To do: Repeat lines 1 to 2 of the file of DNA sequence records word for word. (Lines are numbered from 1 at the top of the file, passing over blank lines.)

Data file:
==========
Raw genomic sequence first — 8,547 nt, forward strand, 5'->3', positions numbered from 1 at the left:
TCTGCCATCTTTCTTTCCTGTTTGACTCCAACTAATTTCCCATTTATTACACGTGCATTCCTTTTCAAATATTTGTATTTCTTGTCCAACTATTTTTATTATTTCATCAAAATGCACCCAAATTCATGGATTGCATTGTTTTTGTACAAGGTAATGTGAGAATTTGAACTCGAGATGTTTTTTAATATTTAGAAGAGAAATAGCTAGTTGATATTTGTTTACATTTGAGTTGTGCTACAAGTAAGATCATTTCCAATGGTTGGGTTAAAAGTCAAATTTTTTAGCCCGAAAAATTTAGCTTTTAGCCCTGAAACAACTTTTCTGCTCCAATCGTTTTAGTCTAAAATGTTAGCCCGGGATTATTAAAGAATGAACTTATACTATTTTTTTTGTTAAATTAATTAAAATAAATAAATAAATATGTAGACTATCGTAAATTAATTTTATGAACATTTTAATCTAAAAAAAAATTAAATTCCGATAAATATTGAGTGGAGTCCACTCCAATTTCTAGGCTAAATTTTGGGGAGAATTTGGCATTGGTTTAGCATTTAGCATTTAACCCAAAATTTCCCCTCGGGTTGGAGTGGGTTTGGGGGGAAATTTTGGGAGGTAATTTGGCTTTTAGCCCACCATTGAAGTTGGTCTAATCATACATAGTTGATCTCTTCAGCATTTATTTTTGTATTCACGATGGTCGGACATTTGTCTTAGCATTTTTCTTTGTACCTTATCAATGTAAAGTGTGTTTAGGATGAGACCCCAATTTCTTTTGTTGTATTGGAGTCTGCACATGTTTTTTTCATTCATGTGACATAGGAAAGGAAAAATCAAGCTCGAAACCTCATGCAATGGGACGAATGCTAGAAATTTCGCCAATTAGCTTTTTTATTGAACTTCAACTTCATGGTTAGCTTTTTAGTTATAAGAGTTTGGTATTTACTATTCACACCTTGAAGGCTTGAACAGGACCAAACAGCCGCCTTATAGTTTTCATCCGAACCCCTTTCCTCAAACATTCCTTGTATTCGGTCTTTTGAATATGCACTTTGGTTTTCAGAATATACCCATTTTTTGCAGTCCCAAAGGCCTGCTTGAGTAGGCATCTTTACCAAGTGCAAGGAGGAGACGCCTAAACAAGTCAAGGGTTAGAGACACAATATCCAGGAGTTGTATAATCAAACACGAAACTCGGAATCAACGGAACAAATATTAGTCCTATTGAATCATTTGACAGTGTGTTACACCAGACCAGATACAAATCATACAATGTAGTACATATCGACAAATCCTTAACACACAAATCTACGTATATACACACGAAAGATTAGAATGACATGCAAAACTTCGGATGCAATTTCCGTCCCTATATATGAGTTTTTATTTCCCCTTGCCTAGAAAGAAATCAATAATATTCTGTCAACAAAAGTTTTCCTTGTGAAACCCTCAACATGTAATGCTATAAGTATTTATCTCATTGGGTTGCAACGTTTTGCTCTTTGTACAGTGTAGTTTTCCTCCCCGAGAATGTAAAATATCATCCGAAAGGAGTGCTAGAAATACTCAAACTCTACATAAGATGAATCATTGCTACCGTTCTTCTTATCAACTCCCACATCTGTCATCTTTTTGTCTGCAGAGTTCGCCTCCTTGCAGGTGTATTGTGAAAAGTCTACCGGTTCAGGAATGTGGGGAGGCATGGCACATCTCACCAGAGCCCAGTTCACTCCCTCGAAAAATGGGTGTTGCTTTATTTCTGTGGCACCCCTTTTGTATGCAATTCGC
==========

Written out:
Raw genomic sequence first — 8,547 nt, forward strand, 5'->3', positions numbered from 1 at the left:
TCTGCCATCTTTCTTTCCTGTTTGACTCCAACTAATTTCCCATTTATTACACGTGCATTCCTTTTCAAATATTTGTATTTCTTGTCCAACTATTTTTATTATTTCATCAAAATGCACCCAAATTCATGGATTGCATTGTTTTTGTACAAGGTAATGTGAGAATTTGAACTCGAGATGTTTTTTAATATTTAGAAGAGAAATAGCTAGTTGATATTTGTTTACATTTGAGTTGTGCTACAAGTAAGATCATTTCCAATGGTTGGGTTAAAAGTCAAATTTTTTAGCCCGAAAAATTTAGCTTTTAGCCCTGAAACAACTTTTCTGCTCCAATCGTTTTAGTCTAAAATGTTAGCCCGGGATTATTAAAGAATGAACTTATACTATTTTTTTTGTTAAATTAATTAAAATAAATAAATAAATATGTAGACTATCGTAAATTAATTTTATGAACATTTTAATCTAAAAAAAAATTAAATTCCGATAAATATTGAGTGGAGTCCACTCCAATTTCTAGGCTAAATTTTGGGGAGAATTTGGCATTGGTTTAGCATTTAGCATTTAACCCAAAATTTCCCCTCGGGTTGGAGTGGGTTTGGGGGGAAATTTTGGGAGGTAATTTGGCTTTTAGCCCACCATTGAAGTTGGTCTAATCATACATAGTTGATCTCTTCAGCATTTATTTTTGTATTCACGATGGTCGGACATTTGTCTTAGCATTTTTCTTTGTACCTTATCAATGTAAAGTGTGTTTAGGATGAGACCCCAATTTCTTTTGTTGTATTGGAGTCTGCACATGTTTTTTTCATTCATGTGACATAGGAAAGGAAAAATCAAGCTCGAAACCTCATGCAATGGGACGAATGCTAGAAATTTCGCCAATTAGCTTTTTTATTGAACTTCAACTTCATGGTTAGCTTTTTAGTTATAAGAGTTTGGTATTTACTATTCACACCTTGAAGGCTTGAACAGGACCAAACAGCCGCCTTATAGTTTTCATCCGAACCCCTTTCCTCAAACATTCCTTGTATTCGGTCTTTTGAATATGCACTTTGGTTTTCAGAATATACCCATTTTTTGCAGTCCCAAAGGCCTGCTTGAGTAGGCATCTTTACCAAGTGCAAGGAGGAGACGCCTAAACAAGTCAAGGGTTAGAGACACAATATCCAGGAGTTGTATAATCAAACACGAAACTCGGAATCAACGGAACAAATATTAGTCCTATTGAATCATTTGACAGTGTGTTACACCAGACCAGATACAAATCATACAATGTAGTACATATCGACAAATCCTTAACACACAAATCTACGTATATACACACGAAAGATTAGAATGACATGCAAAACTTCGGATGCAATTTCCGTCCCTATATATGAGTTTTTATTTCCCCTTGCCTAGAAAGAAATCAATAATATTCTGTCAACAAAAGTTTTCCTTGTGAAACCCTCAACATGTAATGCTATAAGTATTTATCTCATTGGGTTGCAACGTTTTGCTCTTTGTACAGTGTAGTTTTCCTCCCCGAGAATGTAAAATATCATCCGAAAGGAGTGCTAGAAATACTCAAACTCTACATAAGATGAATCATTGCTACCGTTCTTCTTATCAACTCCCACATCTGTCATCTTTTTGTCTGCAGAGTTCGCCTCCTTGCAGGTGTATTGTGAAAAGTCTACCGGTTCAGGAATGTGGGGAGGCATGGCACATCTCACCAGAGCCCAGTTCACTCCCTCGAAAAATGGGTGTTGCTTTATTTCTGTGGCACCCCTTTTGTATGCAATTCGC